Social isolation, social support and loneliness as independent concepts, and their relationship with health-related quality of life among older women

Rosanne Freak-Poli, Joanne Ryan, Thach Tran, Alice Owen, Joanna McHugh Power, Michael Berk, Nigel Stocks, David Gonzalez-Chica, Judy A. Lowthian, Jane Fisher, Julie Byles

Research output: Contribution to journalArticleResearchpeer-review

1 Citation (Scopus)


Objectives: To assess whether social isolation, social support, and loneliness are independently associated with health-related quality of life (HRQoL). Method: Retrospective analysis including 10,517 women aged 70–75 years from the Australian Longitudinal Study on Women’s Health (ALSWH). Social isolation, social support (Duke Social Support Index), and loneliness (single item) were investigated for their association with standardised HRQoL (physical [PCS] and mental [MCS] components of the SF-36® questionnaire). Analyses were adjusted for sociodemographic variables and number of medical conditions. Results: Only 3% reported being socially isolated, having low social support and being lonely, and 34% reported being not socially isolated, high social support and not being lonely. Each construct was independently associated with HRQoL, with loneliness having the strongest inverse association (PCS: isolation −0.98, low support −2.01, loneliness −2.03; MCS: isolation −1.97, low support −4.79, loneliness −10.20; p-value < 0.001 for each). Women who were not isolated or lonely and with high social support had the greatest HRQoL (compared to isolated, low social support and lonely; MCS: 17 to 18 points higher, PCS: 5 to 8 points higher). Other combinations of social isolation, social support and loneliness varied in their associations with HRQoL. Conclusion: Ageing populations face the challenge of supporting older people to maintain longer, healthy, meaningful and community-dwelling lives. Among older women, social isolation, low social support and loneliness are distinct, partially overlapping yet interconnected concepts that coexist and are each adversely associated with HRQoL. Findings should be replicated in other cohorts to ensure generalisability across other age groups and men.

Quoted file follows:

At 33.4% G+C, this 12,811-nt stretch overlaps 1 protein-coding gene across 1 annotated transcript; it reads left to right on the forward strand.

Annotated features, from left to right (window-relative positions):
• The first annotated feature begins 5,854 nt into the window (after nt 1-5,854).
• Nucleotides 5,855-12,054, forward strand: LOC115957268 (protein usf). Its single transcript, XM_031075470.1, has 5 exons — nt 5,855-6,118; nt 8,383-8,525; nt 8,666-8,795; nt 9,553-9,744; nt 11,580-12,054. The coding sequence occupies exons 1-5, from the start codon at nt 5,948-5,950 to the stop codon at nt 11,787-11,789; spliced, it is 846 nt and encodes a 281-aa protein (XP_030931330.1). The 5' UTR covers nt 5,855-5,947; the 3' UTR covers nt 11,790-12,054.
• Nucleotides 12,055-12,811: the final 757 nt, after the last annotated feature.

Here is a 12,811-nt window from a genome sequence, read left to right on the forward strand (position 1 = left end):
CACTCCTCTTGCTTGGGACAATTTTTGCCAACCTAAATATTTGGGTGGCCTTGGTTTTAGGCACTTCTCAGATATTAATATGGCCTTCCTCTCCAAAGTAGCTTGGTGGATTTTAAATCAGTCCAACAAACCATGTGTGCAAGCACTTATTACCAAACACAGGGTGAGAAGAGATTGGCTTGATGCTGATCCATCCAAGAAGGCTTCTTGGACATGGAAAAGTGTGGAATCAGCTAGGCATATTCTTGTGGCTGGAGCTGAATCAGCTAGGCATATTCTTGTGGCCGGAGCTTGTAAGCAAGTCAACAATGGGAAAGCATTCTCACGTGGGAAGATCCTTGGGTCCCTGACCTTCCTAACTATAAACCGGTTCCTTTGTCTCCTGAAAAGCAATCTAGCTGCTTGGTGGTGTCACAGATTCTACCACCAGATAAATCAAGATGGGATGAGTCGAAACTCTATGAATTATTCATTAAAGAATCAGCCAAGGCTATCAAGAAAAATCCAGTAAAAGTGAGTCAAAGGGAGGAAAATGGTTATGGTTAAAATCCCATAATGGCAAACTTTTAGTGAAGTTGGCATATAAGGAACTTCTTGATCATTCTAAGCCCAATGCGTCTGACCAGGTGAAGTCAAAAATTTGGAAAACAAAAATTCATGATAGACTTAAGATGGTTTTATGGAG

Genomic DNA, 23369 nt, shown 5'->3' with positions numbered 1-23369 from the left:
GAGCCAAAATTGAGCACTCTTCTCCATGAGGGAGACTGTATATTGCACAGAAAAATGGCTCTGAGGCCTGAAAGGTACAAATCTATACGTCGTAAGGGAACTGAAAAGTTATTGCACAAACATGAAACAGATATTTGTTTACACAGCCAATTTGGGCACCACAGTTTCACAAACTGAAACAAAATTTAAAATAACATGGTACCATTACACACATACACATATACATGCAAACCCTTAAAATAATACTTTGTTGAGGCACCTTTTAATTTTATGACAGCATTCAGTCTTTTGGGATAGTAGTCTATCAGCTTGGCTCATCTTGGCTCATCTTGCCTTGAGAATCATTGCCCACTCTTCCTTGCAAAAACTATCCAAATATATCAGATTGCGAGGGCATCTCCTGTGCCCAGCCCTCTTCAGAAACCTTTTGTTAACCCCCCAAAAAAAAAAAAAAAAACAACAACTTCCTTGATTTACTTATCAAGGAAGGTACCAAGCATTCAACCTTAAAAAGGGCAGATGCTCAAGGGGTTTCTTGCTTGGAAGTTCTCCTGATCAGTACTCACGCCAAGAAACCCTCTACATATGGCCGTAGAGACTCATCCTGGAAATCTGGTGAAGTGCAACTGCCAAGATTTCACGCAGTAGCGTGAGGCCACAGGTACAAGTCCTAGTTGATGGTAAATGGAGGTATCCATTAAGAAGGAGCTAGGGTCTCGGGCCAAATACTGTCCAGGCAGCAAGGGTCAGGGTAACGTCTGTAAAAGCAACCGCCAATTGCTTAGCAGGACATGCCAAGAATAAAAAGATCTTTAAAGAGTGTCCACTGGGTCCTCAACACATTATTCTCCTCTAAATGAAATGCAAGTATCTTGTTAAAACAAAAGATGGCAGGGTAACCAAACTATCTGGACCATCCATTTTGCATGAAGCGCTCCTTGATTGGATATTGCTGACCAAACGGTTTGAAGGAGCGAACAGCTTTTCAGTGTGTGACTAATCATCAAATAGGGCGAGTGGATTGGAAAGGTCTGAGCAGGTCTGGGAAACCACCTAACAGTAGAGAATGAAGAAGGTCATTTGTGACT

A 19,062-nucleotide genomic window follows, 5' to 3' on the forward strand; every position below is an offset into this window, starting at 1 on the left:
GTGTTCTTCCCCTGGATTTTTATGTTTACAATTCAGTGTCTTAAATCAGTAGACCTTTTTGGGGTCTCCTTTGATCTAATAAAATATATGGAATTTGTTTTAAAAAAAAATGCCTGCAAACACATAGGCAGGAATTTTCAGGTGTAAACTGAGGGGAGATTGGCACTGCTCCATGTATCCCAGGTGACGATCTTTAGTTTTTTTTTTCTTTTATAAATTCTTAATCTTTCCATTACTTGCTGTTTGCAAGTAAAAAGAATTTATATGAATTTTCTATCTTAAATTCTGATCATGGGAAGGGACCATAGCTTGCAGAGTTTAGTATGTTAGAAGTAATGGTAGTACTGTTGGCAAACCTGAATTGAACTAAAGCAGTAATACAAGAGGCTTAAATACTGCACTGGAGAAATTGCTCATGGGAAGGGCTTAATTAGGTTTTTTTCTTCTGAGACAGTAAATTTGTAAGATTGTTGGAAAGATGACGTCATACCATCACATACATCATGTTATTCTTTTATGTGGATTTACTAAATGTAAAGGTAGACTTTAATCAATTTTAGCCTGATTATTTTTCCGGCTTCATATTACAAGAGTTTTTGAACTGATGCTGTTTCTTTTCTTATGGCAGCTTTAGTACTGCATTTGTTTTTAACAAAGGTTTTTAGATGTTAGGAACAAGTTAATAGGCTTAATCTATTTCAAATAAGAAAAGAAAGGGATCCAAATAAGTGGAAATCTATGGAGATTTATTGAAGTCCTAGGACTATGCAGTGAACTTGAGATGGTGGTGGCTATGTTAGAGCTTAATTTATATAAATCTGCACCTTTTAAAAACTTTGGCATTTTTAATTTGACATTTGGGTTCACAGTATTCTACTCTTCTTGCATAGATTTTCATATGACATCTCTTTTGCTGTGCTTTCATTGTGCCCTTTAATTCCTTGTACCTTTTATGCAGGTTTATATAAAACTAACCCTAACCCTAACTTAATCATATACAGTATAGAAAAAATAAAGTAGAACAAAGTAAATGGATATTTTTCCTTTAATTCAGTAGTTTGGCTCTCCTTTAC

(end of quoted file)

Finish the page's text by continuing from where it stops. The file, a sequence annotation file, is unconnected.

Original languageEnglish
Number of pages11
JournalAging & Mental Health
Publication statusAccepted/In press - 2021


  • 80 and over
  • age factors
  • aged
  • ageing
  • Geriatrics
  • interpersonal relations
  • loneliness
  • mental health
  • older adult
  • quality of life
  • social connection
  • social interaction
  • social isolation
  • social support
  • socioeconomic factors
  • socioeconomic position

Cite this